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Broadcast AR a key element at Singapore’s NDP

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To celebrate Singapore’s 56th birthday, its annual National Day Parade returned over the weekend. But for the first time, AR was used as a key part of the parade to cater to viewing audiences at home via broadcast partner Mediacorp. These included the virtual projection of rain effects, a levitating mirrorball, and the dance of a hummingbird. 

Anomalyst Studio, a local multimedia and art tech company, was tasked to pull off the AR show, and began prepping six months in advance. Benjamin Kee, creative director at the agency, told Campaign Asia-Pacific that the team took a page from 3D game design by utilising the Unreal Engine platform to run the real-time content for the broadcast AR. Unreal Engine, which is used in many AAA games as well as in major Holloywood productions, provides graphics performance utilising ray-tracing technology.

The lifelike visual illusions were created in an outdoor floating stage area covering 5,000 square meters. The team needed to have 1-to-1 scale models of a virtual stage and the physical stage to start. To do this, they used a lidar (light detection and ranging, or laser radar) scanner to extract and translate an accurate scale model of the physical stage.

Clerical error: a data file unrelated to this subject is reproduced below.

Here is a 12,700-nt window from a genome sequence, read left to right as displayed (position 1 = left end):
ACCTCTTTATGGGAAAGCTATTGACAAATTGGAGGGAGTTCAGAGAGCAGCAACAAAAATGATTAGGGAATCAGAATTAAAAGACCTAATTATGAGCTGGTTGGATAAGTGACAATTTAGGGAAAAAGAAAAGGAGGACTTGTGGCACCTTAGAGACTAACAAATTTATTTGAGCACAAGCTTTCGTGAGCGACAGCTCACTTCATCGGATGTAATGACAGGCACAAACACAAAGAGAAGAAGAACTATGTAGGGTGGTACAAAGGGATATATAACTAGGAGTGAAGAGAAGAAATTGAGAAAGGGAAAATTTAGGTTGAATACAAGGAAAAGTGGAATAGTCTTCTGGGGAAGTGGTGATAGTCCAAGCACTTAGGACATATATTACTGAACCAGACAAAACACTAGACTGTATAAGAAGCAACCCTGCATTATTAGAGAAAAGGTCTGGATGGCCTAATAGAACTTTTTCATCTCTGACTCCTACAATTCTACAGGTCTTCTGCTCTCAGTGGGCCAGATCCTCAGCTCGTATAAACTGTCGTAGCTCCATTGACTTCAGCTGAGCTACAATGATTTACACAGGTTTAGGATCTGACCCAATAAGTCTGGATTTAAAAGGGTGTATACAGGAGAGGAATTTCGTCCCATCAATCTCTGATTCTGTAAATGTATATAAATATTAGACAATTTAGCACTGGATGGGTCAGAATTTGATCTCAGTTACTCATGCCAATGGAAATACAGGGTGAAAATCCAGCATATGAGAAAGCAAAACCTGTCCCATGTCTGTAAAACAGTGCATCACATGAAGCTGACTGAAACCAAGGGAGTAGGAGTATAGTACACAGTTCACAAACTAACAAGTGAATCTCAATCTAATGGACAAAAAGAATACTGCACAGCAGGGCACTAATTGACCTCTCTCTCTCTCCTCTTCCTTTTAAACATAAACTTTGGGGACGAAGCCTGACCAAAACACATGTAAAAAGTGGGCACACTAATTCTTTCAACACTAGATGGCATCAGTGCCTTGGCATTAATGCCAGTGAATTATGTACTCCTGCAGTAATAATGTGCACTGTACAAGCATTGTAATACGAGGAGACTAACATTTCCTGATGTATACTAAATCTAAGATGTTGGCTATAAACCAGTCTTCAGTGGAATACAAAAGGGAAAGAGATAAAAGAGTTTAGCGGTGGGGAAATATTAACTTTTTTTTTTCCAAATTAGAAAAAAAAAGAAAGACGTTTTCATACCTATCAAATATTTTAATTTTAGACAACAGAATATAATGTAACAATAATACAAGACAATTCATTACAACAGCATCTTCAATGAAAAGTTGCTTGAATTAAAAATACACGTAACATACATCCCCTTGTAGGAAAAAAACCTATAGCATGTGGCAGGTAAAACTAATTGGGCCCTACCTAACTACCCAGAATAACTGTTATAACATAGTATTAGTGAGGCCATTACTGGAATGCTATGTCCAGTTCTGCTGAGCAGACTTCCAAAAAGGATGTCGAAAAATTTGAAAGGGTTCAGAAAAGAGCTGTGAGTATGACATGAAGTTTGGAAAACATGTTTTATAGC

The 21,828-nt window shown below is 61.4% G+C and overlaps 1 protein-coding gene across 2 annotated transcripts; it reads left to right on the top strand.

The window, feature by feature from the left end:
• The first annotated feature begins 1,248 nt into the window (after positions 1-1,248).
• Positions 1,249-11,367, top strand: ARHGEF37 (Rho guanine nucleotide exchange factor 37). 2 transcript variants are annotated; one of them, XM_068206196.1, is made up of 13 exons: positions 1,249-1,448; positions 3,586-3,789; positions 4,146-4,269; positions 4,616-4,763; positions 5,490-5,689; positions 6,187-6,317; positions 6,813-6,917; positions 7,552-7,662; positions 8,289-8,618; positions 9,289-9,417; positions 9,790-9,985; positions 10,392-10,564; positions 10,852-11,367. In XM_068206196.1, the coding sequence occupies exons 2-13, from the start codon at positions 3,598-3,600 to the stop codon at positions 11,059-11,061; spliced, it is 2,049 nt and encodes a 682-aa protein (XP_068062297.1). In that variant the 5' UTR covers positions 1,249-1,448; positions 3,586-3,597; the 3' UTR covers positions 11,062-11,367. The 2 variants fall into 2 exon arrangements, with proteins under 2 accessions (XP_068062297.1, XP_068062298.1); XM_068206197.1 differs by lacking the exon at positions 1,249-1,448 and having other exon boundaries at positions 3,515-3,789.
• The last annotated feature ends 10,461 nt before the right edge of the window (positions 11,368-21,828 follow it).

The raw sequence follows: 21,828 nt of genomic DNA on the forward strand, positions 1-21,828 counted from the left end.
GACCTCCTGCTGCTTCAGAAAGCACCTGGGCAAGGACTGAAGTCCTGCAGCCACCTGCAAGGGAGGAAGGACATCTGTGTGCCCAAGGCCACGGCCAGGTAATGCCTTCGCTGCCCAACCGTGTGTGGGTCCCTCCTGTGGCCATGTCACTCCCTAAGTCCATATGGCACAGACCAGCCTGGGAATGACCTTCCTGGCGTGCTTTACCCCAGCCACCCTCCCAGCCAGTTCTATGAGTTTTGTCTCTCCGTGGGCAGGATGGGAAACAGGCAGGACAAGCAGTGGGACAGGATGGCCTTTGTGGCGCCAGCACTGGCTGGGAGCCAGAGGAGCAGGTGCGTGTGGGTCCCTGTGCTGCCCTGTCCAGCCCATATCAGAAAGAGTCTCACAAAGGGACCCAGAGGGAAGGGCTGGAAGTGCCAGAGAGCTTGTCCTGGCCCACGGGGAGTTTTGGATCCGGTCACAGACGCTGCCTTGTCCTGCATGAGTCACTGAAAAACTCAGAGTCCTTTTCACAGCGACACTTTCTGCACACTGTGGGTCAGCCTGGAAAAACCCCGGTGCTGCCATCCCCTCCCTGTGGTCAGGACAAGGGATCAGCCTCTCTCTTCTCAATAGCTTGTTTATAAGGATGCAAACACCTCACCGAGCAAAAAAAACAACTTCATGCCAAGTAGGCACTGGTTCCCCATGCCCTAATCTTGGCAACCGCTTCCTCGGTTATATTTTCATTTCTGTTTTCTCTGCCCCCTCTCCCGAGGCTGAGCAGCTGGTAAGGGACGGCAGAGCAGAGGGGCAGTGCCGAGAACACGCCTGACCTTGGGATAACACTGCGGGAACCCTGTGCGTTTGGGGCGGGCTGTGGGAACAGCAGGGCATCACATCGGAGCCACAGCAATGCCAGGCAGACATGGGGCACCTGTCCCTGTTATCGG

“Mobile AR, which most people are familiar with, utilises built-in sensors like gyroscope and accelerometer,” said Kee. “For a broadcast format, we needed to augment the broadcast cameras to provide us with the data such as positional, pan, tilt, zoom, lens, etc. We need to be able to match and control the physical camera and lens to [match] the ‘cameras’ in our virtual environment. We initially tested with infrared camera trackers, but opted to use a camera robotic arm system, which is programmable and provides consistent choreography.”

To match the lighting in the environment and to translate the proper reflection of the physical stage to the virtual content, the team used 360 cameras to capture recording of the various lighting states, which they used to sample the lighting conditions of the environments. Once the content design was done, animated and programmed, the system was integrated to sync with the overall show’s time cue system.

Broadcast AR, according to Kee, took a while for everyone to warm up to, especially given the legacy live format of the NDP. But as confidence built among the team and client, the challenge for Kee was to push for the visual quality that made the AR feature appear believable and seamless with the show—instead of it coming across as a gimmick.

“After a year of largely virtual events, and the general trend towards hybrid events, people are getting accustomed to watching events live streaming,” Kee said. “However, there are plenty of challenges to keep the engagement of viewers over their screen devices, it is easy to be distracted if the content is not engaging.”

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